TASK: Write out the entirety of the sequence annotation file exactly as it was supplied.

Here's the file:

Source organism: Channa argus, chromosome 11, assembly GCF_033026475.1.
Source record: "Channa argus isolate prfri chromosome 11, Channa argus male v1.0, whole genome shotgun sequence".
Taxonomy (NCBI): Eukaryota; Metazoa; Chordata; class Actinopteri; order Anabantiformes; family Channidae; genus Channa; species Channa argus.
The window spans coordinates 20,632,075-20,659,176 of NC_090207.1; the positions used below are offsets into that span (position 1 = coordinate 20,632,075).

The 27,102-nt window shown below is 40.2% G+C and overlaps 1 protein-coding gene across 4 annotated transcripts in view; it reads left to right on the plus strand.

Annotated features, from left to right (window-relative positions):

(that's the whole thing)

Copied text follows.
Source organism: Channa argus, chromosome 11, assembly GCF_033026475.1.
Source record: "Channa argus isolate prfri chromosome 11, Channa argus male v1.0, whole genome shotgun sequence".
Taxonomy (NCBI): Eukaryota; Metazoa; Chordata; class Actinopteri; order Anabantiformes; family Channidae; genus Channa; species Channa argus.
The window spans coordinates 20,632,075-20,659,176 of NC_090207.1; the positions used below are offsets into that span (position 1 = coordinate 20,632,075).

The 27,102-nt window shown below is 40.2% G+C and overlaps 1 protein-coding gene across 4 annotated transcripts in view; it reads left to right on the plus strand.

Annotated features, from left to right (window-relative positions):